459 Old York Road
Bethlehem, PA • Founded 1741
On Christmas Eve in 1741, David Nitschmann and Count Nicolaus von Zinzendorf, leading a small group of Moravians, founded the mission community of Bethlehem along the banks of the Monocacy Creek by the Lehigh River in the colony of Pennsylvania. They came to set up missionary communities among the Native Americans and unchurched German-speaking Christians. They named the settlement after the Biblical town Bethlehem of Judea, the birthplace of Jesus. “Count Zinzendorf said, ‘Brothers, how more fittingly could we call our new home than to name it in honor of the spot where the event we now commemorate took place. We will call this place Bethlehem.’ And so was Bethlehem named after the birthplace of the Man of Peace.'” Originally it was a typical Moravian Settlement Congregation, where the Church owned all the property. Until the 1850s, only members of the Moravian Church were permitted to lease land plots in Bethlehem. The historic Brethren’s House, Sisters’ House, Widows’ House and Gemeinhaus (Congregation House) with the Old Chapel are remnants of this period of communal living.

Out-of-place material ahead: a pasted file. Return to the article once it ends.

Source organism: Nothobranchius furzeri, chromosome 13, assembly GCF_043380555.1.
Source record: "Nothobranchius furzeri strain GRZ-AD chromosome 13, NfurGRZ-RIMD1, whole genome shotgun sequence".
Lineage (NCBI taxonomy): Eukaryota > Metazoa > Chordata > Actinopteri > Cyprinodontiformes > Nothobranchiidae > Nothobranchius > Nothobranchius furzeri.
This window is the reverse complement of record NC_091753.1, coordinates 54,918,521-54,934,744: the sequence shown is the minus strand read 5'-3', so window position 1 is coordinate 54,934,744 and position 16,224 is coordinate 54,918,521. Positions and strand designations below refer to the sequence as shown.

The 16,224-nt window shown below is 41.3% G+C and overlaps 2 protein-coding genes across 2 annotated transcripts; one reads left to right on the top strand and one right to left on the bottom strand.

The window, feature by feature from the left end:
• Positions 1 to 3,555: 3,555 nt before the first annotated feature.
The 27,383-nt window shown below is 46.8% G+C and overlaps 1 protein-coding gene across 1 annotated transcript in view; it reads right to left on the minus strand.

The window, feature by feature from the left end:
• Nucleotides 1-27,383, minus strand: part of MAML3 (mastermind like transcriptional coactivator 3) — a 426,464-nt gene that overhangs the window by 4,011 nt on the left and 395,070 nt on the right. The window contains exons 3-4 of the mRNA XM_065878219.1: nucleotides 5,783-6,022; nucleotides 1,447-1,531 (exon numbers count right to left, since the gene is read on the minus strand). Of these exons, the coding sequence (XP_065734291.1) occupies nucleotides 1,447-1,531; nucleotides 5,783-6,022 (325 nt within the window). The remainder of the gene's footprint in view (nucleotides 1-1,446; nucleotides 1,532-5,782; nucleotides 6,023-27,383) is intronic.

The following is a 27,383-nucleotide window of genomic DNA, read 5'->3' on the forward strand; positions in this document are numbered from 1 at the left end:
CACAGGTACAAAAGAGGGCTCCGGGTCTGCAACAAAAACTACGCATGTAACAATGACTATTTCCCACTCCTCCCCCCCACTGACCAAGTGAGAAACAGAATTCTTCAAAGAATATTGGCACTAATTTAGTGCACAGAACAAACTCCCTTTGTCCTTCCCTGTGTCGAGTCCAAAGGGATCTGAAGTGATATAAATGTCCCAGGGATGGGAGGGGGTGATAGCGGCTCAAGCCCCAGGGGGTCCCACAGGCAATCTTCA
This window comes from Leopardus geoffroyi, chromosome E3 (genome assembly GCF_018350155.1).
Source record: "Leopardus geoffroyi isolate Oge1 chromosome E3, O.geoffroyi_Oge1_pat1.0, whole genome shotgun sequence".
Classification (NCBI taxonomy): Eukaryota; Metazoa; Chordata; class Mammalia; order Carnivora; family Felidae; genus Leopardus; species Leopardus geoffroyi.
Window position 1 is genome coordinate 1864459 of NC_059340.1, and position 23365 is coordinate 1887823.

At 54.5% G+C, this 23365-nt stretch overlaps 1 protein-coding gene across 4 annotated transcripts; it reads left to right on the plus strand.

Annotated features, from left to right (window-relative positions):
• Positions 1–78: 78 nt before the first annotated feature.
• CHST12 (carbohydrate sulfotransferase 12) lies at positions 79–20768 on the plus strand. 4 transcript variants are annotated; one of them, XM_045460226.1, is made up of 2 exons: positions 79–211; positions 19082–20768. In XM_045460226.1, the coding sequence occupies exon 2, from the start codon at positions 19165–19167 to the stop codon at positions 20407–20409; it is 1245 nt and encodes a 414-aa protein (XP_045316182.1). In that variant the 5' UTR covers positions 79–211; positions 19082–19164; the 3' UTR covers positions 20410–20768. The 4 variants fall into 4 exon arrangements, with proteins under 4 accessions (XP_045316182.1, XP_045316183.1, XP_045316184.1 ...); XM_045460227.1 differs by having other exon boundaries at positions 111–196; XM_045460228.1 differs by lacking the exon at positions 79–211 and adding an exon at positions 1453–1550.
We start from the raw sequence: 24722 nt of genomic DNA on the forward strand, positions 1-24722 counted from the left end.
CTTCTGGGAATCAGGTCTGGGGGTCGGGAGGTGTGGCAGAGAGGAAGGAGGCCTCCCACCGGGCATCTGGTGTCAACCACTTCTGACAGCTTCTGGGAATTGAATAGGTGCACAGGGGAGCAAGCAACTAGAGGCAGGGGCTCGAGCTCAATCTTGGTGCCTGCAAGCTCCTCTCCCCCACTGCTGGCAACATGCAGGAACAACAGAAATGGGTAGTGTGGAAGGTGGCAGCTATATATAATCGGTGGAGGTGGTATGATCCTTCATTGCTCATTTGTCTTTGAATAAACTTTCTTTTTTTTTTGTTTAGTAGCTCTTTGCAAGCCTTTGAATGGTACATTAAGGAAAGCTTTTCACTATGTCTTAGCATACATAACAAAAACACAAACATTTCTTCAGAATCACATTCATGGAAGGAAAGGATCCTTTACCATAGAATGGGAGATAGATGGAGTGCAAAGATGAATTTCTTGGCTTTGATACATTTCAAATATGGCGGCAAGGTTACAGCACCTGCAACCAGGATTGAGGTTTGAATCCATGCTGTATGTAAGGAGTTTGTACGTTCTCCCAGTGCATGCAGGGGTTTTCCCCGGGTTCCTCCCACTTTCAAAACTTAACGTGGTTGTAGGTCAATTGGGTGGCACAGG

Fun Fact #1
The steel used to construct the Golden Gate Bridge was fabricated and manufactured by Bethlehem Steel in various plants throughout the northeast.
The raw steel used in for fabrication was created in the company’s flagship plant, right down the street from our wedding venue.
The Historic Luckenbach Mill
John Adams stopped in the newly-formed town of Bethlehem in the early winter months of 1777. He was enamored with many things that Bethlehem had to offer, and he even compared the streets and architecture to that of Philadelphia.
But one particular thing stuck in his mind the most: The Mill.
In a letter to his wife Abigail, he describes – in detail – his fascination with the Moravian’s technical abilities, and the mechanical workings of the mill:
They have carried the mechanical Arts to greater Perfection here than in any Place which I have seen. They have a sett of Pumps which go by Water, which force the Water up through leaden Pipes, from the River to the Top of the Hill, near an hundred feet, and to the Top of a little Building, in the shape of a Pyramid, or Obelisk, which stands upon the Top of the Hill and is twenty or thirty feet high. From this Fountain Water is conveyed in Pipes to every Part of the Town.
– John Adams, February 7, 1777
Fun Fact #2
The Billy Joel song “Allentown” was actually referencing the town of Bethlehem, and Bethlehem Steel. Problem was, nothing rhymed with “Bethlehem”.
♪ And we’re living here in Allentown… and they’re closing all the factories down. ♫
I love John Adams.